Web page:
Covered cans

 

Step 9)

Snip the seam allowance of your circle. Each snip should be perpendicular to the edge of the circle and stop at the edge of the interfacing. Space you snips ~ 8 mm (1/3 inch) apart.

Prepare interior circles to sew a fabric can cover (Sewn By Tanya Sewing Tutorial)
Snip circle’s seam allowance
Step 10)

Fold the seam allowance to encase the raw edges of the fusible fleece. Pin or glue in place. Use fabric glue or washable school glue if you are using glue.

Pin or glue seam allowance to finish fabric can cover (Sewn By Tanya Sewing Tutorial)
Pin or glue seam allowance
Step 11)

Top stitch with a ~4 mm (1/8 inch) seam allowance. Now your circle is the same size as the interior bottom of the can. Place the circle inside the can with the fabric side facing up.

Fabric can cover interior pieces (Sewn By Tanya Sewing Tutorial)
Top stitch circle

Here are some photos of my finished fabric can covers.

Empty fabric can covers top view (Sewn By Tanya Sewing Tutorial)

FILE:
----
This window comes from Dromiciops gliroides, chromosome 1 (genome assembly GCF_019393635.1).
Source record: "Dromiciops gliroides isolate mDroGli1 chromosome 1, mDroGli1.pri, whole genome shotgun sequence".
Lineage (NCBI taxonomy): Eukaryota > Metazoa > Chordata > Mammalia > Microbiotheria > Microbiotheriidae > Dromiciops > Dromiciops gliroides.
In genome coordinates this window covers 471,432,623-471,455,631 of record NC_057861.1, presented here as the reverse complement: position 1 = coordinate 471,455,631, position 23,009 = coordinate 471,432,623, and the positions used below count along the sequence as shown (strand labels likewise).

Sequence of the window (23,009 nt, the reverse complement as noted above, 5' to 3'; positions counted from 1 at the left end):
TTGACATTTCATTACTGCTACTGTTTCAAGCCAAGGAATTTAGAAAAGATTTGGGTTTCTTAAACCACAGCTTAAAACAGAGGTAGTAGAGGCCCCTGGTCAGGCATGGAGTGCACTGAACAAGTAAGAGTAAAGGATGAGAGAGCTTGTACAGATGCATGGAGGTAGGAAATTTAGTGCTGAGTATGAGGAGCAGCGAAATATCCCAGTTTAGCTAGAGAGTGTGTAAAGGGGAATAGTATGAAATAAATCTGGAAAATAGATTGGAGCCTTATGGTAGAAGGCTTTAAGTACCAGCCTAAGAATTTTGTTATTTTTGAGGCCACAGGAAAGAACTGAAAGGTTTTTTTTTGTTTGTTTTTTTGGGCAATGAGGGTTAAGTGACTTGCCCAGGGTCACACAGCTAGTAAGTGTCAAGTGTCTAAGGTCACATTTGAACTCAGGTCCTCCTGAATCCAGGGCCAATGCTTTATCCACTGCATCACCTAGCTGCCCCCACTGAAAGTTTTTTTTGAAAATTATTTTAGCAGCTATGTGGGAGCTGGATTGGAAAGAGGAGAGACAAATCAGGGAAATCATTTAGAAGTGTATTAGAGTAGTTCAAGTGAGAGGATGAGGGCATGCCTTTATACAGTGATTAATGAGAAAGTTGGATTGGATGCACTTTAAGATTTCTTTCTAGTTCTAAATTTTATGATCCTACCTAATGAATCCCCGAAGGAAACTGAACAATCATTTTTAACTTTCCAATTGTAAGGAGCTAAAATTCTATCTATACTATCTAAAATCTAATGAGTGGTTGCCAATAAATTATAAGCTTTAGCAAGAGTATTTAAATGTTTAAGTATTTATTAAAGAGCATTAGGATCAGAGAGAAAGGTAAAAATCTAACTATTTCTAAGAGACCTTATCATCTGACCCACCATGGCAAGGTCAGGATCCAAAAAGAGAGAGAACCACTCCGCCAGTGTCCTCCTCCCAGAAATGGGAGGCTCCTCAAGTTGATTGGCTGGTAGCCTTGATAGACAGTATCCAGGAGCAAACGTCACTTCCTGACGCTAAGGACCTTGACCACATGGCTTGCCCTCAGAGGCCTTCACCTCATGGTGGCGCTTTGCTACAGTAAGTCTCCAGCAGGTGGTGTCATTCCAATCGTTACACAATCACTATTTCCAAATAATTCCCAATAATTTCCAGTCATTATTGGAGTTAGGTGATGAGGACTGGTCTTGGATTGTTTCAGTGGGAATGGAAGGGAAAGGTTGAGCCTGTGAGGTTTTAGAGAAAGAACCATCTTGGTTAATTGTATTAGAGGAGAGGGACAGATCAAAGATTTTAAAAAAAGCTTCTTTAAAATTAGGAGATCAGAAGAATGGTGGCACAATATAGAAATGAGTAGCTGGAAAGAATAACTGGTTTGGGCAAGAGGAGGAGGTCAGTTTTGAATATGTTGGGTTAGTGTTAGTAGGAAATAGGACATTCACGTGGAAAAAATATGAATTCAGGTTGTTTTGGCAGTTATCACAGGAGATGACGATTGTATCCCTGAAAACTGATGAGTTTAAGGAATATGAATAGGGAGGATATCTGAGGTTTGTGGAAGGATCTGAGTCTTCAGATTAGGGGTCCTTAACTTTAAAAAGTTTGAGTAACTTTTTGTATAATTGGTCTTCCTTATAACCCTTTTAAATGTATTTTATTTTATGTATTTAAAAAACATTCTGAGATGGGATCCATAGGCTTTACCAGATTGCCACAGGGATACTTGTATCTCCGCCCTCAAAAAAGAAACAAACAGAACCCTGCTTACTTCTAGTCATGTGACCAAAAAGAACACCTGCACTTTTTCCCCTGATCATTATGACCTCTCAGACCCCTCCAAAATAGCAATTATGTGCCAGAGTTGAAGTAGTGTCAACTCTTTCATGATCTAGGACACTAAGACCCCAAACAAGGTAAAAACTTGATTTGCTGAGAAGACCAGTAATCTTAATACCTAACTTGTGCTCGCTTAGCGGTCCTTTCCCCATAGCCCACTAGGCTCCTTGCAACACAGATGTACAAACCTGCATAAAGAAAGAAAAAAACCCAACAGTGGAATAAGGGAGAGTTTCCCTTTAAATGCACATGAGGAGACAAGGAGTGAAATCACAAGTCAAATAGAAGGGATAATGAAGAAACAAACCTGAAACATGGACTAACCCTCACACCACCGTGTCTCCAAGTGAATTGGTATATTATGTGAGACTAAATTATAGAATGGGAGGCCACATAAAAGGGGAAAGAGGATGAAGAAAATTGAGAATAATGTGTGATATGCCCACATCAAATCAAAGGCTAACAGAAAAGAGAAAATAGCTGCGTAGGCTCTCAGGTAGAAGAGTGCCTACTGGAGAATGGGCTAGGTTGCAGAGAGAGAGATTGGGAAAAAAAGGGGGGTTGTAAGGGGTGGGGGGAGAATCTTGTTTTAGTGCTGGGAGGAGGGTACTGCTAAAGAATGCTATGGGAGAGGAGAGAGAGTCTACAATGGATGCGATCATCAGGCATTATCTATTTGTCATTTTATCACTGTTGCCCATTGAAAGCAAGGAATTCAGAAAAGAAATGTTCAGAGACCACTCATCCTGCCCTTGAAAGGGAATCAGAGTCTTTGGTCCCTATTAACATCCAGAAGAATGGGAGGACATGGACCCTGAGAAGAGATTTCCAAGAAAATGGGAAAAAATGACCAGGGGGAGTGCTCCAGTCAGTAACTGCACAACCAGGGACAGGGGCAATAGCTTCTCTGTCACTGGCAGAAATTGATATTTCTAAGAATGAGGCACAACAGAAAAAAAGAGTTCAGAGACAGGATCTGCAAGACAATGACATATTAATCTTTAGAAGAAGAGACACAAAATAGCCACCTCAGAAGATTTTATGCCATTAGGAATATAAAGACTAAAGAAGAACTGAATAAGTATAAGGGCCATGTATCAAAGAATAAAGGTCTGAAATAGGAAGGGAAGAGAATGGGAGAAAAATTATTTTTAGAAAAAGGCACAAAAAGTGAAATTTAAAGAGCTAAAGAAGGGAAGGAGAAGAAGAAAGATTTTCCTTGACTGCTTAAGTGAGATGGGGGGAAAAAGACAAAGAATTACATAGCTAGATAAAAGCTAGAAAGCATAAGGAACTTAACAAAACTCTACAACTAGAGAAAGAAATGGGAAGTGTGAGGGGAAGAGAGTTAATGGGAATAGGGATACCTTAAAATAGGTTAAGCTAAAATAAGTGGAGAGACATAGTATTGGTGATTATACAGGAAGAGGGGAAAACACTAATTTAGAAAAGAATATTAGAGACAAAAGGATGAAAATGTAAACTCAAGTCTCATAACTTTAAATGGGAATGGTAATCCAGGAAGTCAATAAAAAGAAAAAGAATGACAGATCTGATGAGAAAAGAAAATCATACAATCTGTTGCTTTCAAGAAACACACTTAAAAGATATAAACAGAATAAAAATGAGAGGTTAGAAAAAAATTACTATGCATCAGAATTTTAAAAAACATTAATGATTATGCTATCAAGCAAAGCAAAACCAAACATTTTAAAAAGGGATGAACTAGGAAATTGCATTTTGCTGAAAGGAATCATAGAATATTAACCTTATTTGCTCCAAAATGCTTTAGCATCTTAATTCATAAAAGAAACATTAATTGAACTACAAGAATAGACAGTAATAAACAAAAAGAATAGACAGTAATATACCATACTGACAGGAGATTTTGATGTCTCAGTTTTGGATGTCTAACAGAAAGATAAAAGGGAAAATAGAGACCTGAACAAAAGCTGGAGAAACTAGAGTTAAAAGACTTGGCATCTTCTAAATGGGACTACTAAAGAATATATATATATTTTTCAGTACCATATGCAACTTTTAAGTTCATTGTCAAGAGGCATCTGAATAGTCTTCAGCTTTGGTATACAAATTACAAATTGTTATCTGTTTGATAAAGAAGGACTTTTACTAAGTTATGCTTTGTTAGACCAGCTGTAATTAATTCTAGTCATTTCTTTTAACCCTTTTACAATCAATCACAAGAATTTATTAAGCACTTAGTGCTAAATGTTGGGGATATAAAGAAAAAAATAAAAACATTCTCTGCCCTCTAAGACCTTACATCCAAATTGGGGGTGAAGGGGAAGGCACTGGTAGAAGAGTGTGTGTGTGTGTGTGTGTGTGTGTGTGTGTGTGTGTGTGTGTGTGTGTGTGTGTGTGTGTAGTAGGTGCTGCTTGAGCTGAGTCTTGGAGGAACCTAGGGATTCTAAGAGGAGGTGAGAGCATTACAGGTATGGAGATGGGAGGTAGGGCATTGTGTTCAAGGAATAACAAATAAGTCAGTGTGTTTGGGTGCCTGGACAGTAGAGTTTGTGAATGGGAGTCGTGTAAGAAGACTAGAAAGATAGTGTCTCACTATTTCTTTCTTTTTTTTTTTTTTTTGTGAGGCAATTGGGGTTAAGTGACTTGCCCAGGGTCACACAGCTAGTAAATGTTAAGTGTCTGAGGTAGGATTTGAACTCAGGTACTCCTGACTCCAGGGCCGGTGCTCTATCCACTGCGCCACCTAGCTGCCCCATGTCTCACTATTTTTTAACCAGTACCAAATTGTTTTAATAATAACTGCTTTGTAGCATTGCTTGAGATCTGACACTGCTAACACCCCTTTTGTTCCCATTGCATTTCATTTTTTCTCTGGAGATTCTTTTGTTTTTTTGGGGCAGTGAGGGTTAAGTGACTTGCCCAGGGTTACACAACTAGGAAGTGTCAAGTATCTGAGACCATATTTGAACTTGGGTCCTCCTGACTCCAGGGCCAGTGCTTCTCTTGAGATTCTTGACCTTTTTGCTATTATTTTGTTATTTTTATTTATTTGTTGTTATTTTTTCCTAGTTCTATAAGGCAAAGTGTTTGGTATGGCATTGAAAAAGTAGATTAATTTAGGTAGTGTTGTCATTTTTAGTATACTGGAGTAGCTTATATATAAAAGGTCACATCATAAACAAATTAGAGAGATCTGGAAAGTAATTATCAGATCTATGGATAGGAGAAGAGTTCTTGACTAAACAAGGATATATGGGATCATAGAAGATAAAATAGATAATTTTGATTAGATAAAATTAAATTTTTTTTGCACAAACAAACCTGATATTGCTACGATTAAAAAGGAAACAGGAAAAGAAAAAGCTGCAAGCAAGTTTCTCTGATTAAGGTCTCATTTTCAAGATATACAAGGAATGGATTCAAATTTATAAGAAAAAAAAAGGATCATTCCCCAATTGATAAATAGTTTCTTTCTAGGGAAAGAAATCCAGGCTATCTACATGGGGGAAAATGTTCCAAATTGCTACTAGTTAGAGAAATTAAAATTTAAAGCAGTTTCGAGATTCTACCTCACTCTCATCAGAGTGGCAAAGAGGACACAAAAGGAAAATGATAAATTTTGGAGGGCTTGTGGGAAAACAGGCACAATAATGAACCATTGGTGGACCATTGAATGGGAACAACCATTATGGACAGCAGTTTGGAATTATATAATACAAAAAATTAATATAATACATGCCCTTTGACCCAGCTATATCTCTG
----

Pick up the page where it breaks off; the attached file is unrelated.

Empty covered cans, top view

 

In use fabric can covers, top view (Sewn By Tanya Sewing Tutorial)
Cans in use; top view

 

In use fabric can overs; side view (Sewn By Tanya Sewing Tutorial)
Cans in use; side view

 

They turned out great. I like that the ridges in the sides of the can are much less obvious when I pick up the cans. With the fusible fleece lined fabric circles inside the can, I hear a dull thud instead of a metallic ping when I drop items into my cans. I find that sound less annoying. Since the fabric isn’t glued to my cans, it can be removed and washed easily. Similarly, if I move to a new home/office I can easily remove the fabric can cover and pack it, instead of packing the entire covered can. In that case, the bare can would go into the recycling bin.

Do you have any comments or feedback about this tutorial? Have you reused cans in an interesting way? Comment below and/or Pin Me for later.

Tanya

Sewn By Tanya | Sewing Tutorial | Sew A Fabric Can Cover

 

Sewn By Tanya | Sewing Tutorial | Fabric Covered Can
Sewn By Tanya | Sewing Tutorial | Fabric Covered Can